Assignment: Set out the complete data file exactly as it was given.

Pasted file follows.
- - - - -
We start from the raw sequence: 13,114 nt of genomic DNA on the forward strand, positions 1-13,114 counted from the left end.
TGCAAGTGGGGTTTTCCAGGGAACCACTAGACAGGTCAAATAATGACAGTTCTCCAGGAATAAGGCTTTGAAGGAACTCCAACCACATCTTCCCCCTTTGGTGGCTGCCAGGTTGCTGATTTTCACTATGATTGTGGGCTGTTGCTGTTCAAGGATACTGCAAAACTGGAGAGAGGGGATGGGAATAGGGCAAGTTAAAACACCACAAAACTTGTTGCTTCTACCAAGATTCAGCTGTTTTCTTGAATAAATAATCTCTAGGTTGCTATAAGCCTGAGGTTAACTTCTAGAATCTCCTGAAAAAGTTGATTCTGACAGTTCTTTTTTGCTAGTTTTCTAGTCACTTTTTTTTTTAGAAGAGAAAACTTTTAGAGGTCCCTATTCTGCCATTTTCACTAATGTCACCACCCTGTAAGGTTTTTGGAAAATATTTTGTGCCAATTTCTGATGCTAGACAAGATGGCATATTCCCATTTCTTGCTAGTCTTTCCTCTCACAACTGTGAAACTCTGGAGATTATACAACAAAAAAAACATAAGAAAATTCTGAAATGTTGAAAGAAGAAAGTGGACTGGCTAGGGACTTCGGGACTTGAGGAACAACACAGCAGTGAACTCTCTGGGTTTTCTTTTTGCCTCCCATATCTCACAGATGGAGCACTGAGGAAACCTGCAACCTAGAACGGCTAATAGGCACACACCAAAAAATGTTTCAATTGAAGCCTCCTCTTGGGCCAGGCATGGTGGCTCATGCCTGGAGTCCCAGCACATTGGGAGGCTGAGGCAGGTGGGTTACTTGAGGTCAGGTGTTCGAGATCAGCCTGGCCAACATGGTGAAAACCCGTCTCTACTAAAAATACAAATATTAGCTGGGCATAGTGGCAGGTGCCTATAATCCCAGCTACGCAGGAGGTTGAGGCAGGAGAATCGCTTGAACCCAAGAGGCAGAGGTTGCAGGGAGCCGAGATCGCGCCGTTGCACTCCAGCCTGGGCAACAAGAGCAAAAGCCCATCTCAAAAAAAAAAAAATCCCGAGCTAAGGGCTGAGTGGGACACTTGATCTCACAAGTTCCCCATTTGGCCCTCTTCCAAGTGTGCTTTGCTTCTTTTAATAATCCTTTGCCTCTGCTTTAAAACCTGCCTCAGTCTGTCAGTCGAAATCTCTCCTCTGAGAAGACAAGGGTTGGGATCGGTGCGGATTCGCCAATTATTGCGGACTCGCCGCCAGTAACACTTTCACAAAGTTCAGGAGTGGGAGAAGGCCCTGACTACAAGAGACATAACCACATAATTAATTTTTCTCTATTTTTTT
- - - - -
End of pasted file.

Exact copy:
We start from the raw sequence: 13,114 nt of genomic DNA on the forward strand, positions 1-13,114 counted from the left end.
TGCAAGTGGGGTTTTCCAGGGAACCACTAGACAGGTCAAATAATGACAGTTCTCCAGGAATAAGGCTTTGAAGGAACTCCAACCACATCTTCCCCCTTTGGTGGCTGCCAGGTTGCTGATTTTCACTATGATTGTGGGCTGTTGCTGTTCAAGGATACTGCAAAACTGGAGAGAGGGGATGGGAATAGGGCAAGTTAAAACACCACAAAACTTGTTGCTTCTACCAAGATTCAGCTGTTTTCTTGAATAAATAATCTCTAGGTTGCTATAAGCCTGAGGTTAACTTCTAGAATCTCCTGAAAAAGTTGATTCTGACAGTTCTTTTTTGCTAGTTTTCTAGTCACTTTTTTTTTTAGAAGAGAAAACTTTTAGAGGTCCCTATTCTGCCATTTTCACTAATGTCACCACCCTGTAAGGTTTTTGGAAAATATTTTGTGCCAATTTCTGATGCTAGACAAGATGGCATATTCCCATTTCTTGCTAGTCTTTCCTCTCACAACTGTGAAACTCTGGAGATTATACAACAAAAAAAACATAAGAAAATTCTGAAATGTTGAAAGAAGAAAGTGGACTGGCTAGGGACTTCGGGACTTGAGGAACAACACAGCAGTGAACTCTCTGGGTTTTCTTTTTGCCTCCCATATCTCACAGATGGAGCACTGAGGAAACCTGCAACCTAGAACGGCTAATAGGCACACACCAAAAAATGTTTCAATTGAAGCCTCCTCTTGGGCCAGGCATGGTGGCTCATGCCTGGAGTCCCAGCACATTGGGAGGCTGAGGCAGGTGGGTTACTTGAGGTCAGGTGTTCGAGATCAGCCTGGCCAACATGGTGAAAACCCGTCTCTACTAAAAATACAAATATTAGCTGGGCATAGTGGCAGGTGCCTATAATCCCAGCTACGCAGGAGGTTGAGGCAGGAGAATCGCTTGAACCCAAGAGGCAGAGGTTGCAGGGAGCCGAGATCGCGCCGTTGCACTCCAGCCTGGGCAACAAGAGCAAAAGCCCATCTCAAAAAAAAAAAAATCCCGAGCTAAGGGCTGAGTGGGACACTTGATCTCACAAGTTCCCCATTTGGCCCTCTTCCAAGTGTGCTTTGCTTCTTTTAATAATCCTTTGCCTCTGCTTTAAAACCTGCCTCAGTCTGTCAGTCGAAATCTCTCCTCTGAGAAGACAAGGGTTGGGATCGGTGCGGATTCGCCAATTATTGCGGACTCGCCGCCAGTAACACTTTCACAAAGTTCAGGAGTGGGAGAAGGCCCTGACTACAAGAGACATAACCACATAATTAATTTTTCTCTATTTTTTT